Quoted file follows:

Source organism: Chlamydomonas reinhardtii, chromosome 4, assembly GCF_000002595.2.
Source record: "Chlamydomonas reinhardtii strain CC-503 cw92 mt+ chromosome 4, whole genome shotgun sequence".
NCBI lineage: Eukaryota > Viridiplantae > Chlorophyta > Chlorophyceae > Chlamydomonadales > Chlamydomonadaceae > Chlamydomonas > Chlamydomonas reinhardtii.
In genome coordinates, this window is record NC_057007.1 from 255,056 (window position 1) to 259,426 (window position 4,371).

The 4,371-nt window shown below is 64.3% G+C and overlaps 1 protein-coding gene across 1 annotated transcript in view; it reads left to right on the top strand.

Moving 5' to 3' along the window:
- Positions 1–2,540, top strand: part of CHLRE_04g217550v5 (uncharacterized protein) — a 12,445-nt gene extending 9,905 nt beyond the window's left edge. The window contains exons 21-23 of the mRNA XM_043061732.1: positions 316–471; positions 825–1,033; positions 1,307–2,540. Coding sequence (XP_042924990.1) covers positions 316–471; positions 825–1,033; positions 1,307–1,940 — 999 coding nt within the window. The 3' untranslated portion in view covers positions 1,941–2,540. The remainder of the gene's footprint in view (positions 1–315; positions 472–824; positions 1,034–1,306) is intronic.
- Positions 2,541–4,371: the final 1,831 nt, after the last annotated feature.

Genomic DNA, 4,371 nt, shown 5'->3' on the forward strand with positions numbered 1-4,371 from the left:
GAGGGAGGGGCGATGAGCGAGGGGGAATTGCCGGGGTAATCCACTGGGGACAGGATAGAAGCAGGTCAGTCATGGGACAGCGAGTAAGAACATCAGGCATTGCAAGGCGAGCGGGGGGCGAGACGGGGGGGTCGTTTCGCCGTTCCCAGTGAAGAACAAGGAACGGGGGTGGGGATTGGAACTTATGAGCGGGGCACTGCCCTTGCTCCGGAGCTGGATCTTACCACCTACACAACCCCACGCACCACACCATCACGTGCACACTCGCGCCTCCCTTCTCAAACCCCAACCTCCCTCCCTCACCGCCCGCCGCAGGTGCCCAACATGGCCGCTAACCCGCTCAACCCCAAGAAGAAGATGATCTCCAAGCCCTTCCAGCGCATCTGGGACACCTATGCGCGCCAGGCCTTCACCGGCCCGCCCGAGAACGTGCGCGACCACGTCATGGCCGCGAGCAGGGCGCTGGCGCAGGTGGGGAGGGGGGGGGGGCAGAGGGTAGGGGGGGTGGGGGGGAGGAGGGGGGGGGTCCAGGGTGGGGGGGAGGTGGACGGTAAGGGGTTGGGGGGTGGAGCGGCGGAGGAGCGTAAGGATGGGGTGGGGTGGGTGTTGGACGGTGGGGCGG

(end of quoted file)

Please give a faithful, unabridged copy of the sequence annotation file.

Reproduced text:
Source organism: Chlamydomonas reinhardtii, chromosome 4, assembly GCF_000002595.2.
Source record: "Chlamydomonas reinhardtii strain CC-503 cw92 mt+ chromosome 4, whole genome shotgun sequence".
NCBI lineage: Eukaryota > Viridiplantae > Chlorophyta > Chlorophyceae > Chlamydomonadales > Chlamydomonadaceae > Chlamydomonas > Chlamydomonas reinhardtii.
In genome coordinates, this window is record NC_057007.1 from 255,056 (window position 1) to 259,426 (window position 4,371).

The 4,371-nt window shown below is 64.3% G+C and overlaps 1 protein-coding gene across 1 annotated transcript in view; it reads left to right on the top strand.

Moving 5' to 3' along the window:
- Positions 1–2,540, top strand: part of CHLRE_04g217550v5 (uncharacterized protein) — a 12,445-nt gene extending 9,905 nt beyond the window's left edge. The window contains exons 21-23 of the mRNA XM_043061732.1: positions 316–471; positions 825–1,033; positions 1,307–2,540. Coding sequence (XP_042924990.1) covers positions 316–471; positions 825–1,033; positions 1,307–1,940 — 999 coding nt within the window. The 3' untranslated portion in view covers positions 1,941–2,540. The remainder of the gene's footprint in view (positions 1–315; positions 472–824; positions 1,034–1,306) is intronic.
- Positions 2,541–4,371: the final 1,831 nt, after the last annotated feature.

Genomic DNA, 4,371 nt, shown 5'->3' on the forward strand with positions numbered 1-4,371 from the left:
GAGGGAGGGGCGATGAGCGAGGGGGAATTGCCGGGGTAATCCACTGGGGACAGGATAGAAGCAGGTCAGTCATGGGACAGCGAGTAAGAACATCAGGCATTGCAAGGCGAGCGGGGGGCGAGACGGGGGGGTCGTTTCGCCGTTCCCAGTGAAGAACAAGGAACGGGGGTGGGGATTGGAACTTATGAGCGGGGCACTGCCCTTGCTCCGGAGCTGGATCTTACCACCTACACAACCCCACGCACCACACCATCACGTGCACACTCGCGCCTCCCTTCTCAAACCCCAACCTCCCTCCCTCACCGCCCGCCGCAGGTGCCCAACATGGCCGCTAACCCGCTCAACCCCAAGAAGAAGATGATCTCCAAGCCCTTCCAGCGCATCTGGGACACCTATGCGCGCCAGGCCTTCACCGGCCCGCCCGAGAACGTGCGCGACCACGTCATGGCCGCGAGCAGGGCGCTGGCGCAGGTGGGGAGGGGGGGGGGGCAGAGGGTAGGGGGGGTGGGGGGGAGGAGGGGGGGGGTCCAGGGTGGGGGGGAGGTGGACGGTAAGGGGTTGGGGGGTGGAGCGGCGGAGGAGCGTAAGGATGGGGTGGGGTGGGTGTTGGACGGTGGGGCGG